Didymo (Didymosphenia geminata) is a type of algae found in fresh water. Commonly known as “rock snot,” didymo can form thick, brown mats on stream bottoms. During blooms, didymo can cover long stretches of streambeds and can disrupt the organisms that live in and on the streambed. This can have an adverse affect on fish by limiting their food supply.

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Phosphorous and Didymo

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Didymo (Didymosphenia geminata) is a type of algae found in fresh water. Commonly known as “rock snot,” didymo can form thick, brown mats on stream bottoms. During blooms, didymo can cover long stretches of streambeds and can disrupt the organisms that live in and on the streambed. This can have an adverse affect on fish by limiting their food supply.

Didymo has been found in New York, Alberta, British Columbia, Idaho, Kentucky, Maryland, New Hampshire, South Dakota, Tennessee, Vermont, Virginia, and West Virginia. In New Zealand, didymo has been particularly pernicious. Under the New Zealand Biosecurity Act of 1993, the entire South Island is a Controlled Area. People are legally obliged to prevent the spread of unwanted organisms and can face a penalty of up to 5 years and/or a fine of up to $100,000 for knowingly spreading didymo.

The accepted methods of curtailing the spread of any nuisance species applies to didymo:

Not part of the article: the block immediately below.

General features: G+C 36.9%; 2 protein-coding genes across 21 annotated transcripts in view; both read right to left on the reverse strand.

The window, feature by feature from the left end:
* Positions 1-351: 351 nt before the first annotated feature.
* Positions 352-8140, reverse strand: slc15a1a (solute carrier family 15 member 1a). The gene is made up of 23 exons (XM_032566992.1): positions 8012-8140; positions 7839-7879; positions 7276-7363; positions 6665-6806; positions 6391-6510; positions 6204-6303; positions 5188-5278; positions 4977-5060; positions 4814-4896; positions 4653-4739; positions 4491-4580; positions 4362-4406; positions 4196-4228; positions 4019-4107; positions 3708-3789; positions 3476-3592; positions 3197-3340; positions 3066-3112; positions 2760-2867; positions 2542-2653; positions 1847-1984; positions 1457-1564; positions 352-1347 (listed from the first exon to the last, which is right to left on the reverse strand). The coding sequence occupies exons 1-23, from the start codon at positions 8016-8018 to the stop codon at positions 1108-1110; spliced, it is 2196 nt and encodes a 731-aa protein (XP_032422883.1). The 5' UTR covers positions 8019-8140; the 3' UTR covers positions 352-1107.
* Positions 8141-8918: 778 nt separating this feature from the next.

• Check any gear and remove all obvious clumps of algae.
  • Clean all items using very hot water (above 60 degrees centigrade) for at least 20 minutes. As an alternative, soak items in a 2% solution of bleach and water or a 5% solution of salt and water. Absorbent items, such as felt-soled waders should be soaked for at least 45 minutes in hot water kept above 45 degrees centigrade.
  • Dry all equipment thoroughly before taking it to a new watershed.

New research, though, by P. V. Sundareshwar, et al, writing in the journal Geophysical Research Letters, indicates that didymo is able to concentrate phosphorus from the water. Didymo can, as a result, grow in streams that are considered relatively clean.

This provides additional incentives to keep phosphorus out of our waters.

One thing that we all can do, and it is very simple, is to make sure that any lawn fertilizer that we apply goes on the target area. If granules of fertilizer, of which phosphorus is a component, end up on your sidewalk, sweep them up and place them on the lawn. Fertilizer granules on hard surfaces run directly into the watershed where they could contribute to didymo blooms.

The mantra of check, clean, and dry is certainly sage advice. These steps should be followed to prevent the spread of any nuisance species. Keeping phosphorus out of the watershed by preventing runoff from the home can help as well.

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